Green Hair Algae

Raquiros

New member
So I have a lot of green hair algae in my aquarium, my phosphates are 0.25ppm and I want to start lowering that...

My question is: If phosphates goes down does the green hair algae stave and disappears like cyano? Or they will stay there even after cutting phosphates?

Green Hair Algae is really hard to remove so starvation sound good.
 

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bertoni

Premium Member
That's hard to predict. Personally, I'd try some GFO for a while, since it works in some cases and is easy to use. I've killed off very small infestations of hair algae with nutrient control, although I wasn't trying to get rid of it. So have others. In some tanks, hair algae seems harder to kill, though. There are lots of species and every tank is different.
 

Raquiros

New member
That's hard to predict. Personally, I'd try some GFO for a while, since it works in some cases and is easy to use. I've killed off very small infestations of hair algae with nutrient control, although I wasn't trying to get rid of it. So have others. In some tanks, hair algae seems harder to kill, though. There are lots of species and every tank is different.

Thanks for the info.... In my 20G tank I only have a skimmer and do 30% water changes every 15 days... no filter, sump or anything related.

How do I get a GFO for my tank? Any suggestions?
 

jason2459

Premium Member
You can buy GFO in bulk and get a media reactor is probably the best method to implement GFO.

Looks like my previous experience with various forms of algae in the display. I've dealt with turf, briopsis, dino, brown, cyano, hair, etc at various stages in the past caused because of one reason or another. Like starting with dry rock that was chock full of phosphates, upgrading to a bigger tank and using more dry rock that was chock full of phosphates, tank accidents causing mass die offs and recycling of the tank again, etc. Been a fun roller coaster ride...

The most important thing to do is have lots and lots of patience. No matter what you do it will not go away overnight. Well, except a complete tank break down but that is rather drastic and unnecessary IMO.

But there are a lot of ways to go about this. What's worked the best for me in every instance was to:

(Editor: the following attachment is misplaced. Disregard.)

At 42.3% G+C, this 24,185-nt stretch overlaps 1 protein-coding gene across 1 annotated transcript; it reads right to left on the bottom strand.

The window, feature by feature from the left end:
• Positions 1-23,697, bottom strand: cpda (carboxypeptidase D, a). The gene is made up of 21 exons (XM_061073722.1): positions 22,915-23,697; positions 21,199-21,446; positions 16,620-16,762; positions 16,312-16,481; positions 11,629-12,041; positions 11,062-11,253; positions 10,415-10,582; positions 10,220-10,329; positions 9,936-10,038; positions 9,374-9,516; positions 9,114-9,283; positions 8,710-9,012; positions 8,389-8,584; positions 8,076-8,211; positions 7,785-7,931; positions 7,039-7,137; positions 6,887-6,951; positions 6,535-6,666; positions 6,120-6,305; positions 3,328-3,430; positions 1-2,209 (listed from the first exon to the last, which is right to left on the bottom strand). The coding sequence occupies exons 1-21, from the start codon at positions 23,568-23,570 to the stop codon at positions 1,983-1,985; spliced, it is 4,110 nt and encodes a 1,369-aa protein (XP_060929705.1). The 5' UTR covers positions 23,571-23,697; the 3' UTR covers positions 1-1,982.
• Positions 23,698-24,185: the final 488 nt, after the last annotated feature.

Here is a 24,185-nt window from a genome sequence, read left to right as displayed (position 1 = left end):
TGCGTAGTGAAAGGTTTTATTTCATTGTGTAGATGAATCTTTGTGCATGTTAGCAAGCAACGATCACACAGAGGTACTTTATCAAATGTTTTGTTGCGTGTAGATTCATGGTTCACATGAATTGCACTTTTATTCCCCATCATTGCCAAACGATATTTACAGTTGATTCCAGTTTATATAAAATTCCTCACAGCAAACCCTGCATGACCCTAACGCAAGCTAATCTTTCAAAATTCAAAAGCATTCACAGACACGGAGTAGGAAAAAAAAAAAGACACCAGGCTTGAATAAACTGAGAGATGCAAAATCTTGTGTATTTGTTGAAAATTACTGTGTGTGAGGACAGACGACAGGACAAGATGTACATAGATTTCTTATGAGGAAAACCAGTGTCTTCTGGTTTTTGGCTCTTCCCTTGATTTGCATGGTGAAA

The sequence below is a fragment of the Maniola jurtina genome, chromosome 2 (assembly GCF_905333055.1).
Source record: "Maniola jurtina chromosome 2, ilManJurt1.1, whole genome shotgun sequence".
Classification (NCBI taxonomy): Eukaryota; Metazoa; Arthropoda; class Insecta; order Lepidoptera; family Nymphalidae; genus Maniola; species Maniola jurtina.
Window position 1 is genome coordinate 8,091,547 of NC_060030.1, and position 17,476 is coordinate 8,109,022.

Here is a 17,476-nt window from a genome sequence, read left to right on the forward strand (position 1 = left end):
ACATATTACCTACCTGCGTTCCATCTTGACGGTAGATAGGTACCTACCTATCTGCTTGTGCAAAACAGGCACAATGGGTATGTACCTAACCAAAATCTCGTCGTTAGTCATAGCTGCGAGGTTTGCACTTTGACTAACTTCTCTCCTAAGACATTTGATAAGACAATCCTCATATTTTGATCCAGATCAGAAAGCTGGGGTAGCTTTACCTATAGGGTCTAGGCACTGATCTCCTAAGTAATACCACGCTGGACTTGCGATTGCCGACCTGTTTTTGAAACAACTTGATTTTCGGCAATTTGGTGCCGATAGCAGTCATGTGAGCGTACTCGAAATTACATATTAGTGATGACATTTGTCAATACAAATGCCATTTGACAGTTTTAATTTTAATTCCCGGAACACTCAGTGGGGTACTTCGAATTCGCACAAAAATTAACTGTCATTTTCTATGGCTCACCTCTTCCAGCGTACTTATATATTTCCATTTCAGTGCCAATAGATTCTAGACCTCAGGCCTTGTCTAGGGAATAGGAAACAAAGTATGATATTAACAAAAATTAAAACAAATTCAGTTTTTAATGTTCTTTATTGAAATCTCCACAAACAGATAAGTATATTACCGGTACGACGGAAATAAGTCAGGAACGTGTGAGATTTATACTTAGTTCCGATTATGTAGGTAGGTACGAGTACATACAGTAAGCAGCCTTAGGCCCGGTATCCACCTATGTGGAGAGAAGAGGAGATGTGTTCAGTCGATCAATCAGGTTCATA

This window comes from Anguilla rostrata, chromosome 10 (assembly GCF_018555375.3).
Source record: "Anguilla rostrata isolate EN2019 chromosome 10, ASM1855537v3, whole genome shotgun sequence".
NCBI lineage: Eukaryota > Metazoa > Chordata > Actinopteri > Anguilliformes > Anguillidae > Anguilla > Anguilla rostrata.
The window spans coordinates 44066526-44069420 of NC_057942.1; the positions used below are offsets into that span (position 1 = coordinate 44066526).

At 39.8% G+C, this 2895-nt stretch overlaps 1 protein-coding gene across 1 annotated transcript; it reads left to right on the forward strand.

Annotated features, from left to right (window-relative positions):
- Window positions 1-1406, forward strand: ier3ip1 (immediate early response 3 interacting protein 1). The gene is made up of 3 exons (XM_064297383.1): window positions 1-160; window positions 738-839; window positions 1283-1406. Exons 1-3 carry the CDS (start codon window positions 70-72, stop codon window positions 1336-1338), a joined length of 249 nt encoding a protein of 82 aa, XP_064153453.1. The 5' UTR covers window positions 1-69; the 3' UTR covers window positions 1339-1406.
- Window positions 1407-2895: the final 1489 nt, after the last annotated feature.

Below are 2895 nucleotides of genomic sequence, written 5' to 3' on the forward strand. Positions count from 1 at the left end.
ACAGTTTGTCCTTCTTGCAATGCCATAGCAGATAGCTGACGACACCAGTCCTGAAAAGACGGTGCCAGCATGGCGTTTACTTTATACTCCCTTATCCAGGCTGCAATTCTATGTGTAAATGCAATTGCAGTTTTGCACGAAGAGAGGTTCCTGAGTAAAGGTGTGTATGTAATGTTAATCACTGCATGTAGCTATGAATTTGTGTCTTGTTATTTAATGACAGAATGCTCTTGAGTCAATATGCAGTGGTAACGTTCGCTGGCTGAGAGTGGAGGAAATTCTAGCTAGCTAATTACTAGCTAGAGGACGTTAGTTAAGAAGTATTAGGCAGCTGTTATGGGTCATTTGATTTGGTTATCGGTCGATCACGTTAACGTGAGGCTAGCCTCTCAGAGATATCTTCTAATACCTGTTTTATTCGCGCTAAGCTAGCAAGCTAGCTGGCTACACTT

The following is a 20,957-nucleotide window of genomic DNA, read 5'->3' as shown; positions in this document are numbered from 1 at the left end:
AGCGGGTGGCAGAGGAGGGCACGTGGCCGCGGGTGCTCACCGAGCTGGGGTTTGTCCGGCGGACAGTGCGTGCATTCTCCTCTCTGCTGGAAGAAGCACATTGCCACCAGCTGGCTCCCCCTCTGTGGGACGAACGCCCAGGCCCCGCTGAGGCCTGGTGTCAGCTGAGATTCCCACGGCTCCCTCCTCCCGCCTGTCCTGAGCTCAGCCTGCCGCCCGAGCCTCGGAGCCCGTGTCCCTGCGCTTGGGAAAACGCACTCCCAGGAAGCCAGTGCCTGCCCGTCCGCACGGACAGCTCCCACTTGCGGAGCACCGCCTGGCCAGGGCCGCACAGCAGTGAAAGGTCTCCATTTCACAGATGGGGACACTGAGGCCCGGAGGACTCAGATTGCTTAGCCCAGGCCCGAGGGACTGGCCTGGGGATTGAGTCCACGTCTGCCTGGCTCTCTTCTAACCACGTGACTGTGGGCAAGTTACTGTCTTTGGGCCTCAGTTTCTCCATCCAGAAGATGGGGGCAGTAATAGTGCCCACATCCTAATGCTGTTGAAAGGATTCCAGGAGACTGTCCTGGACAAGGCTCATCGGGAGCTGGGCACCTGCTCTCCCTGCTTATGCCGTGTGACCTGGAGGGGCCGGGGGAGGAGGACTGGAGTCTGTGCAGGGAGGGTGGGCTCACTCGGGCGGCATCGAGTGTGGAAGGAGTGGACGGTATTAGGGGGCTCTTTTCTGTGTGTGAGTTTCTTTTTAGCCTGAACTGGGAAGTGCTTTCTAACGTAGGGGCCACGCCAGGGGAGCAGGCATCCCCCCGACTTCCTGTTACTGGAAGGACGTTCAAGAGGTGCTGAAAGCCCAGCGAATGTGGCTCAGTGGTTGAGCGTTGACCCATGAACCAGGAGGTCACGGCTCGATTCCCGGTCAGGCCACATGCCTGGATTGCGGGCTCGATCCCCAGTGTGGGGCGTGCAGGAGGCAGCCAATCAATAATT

1. use GFO in a reactor to get the phosphates down below .1 to around ..03-.06.

2. Take a few minutes a night as time permits and manually pull some of the algae out as that will export the nutrients it has absorbed and not release back into the tank as it dies.

3. Maintain a consistent water change schedule. Like 10% weekly for a while. I'm currently doing 1% daily.

4. Then use some form of carbon dosing to help maintain lower nutrients. I started with a form of biopellets and then moved to vinegar dosing and still do that on a daily basis.

5. Keep my skimmer clean

Doing those steps and keeping consistent with each one did it every time. Every time I can see when the algae is dieing off and once that happens I usually get a short outbreak of cyano before that blows off too. It takes several months but it's worth it to not freak out and do anything drastic.

This past mishap due to some cleaning supplies and a mass die off has taken 4 months starting with GHA, and turning to brown sludge algae, and then the cyano, and now my rocks are basically cleared off now except for a bit of dino here and there but it's going away as well. That's probably the hardiest of everything I've had. Bryopsis after that but I didn't get that this time around.


But no mater what you do, have patience. Good luck.
 

bertoni

Premium Member
In addition to a reactor, a small filter is fine. There are a lot of GFO products. BRS sells a few. PhosBan and RowaPhos are two other popular GFO media.
 
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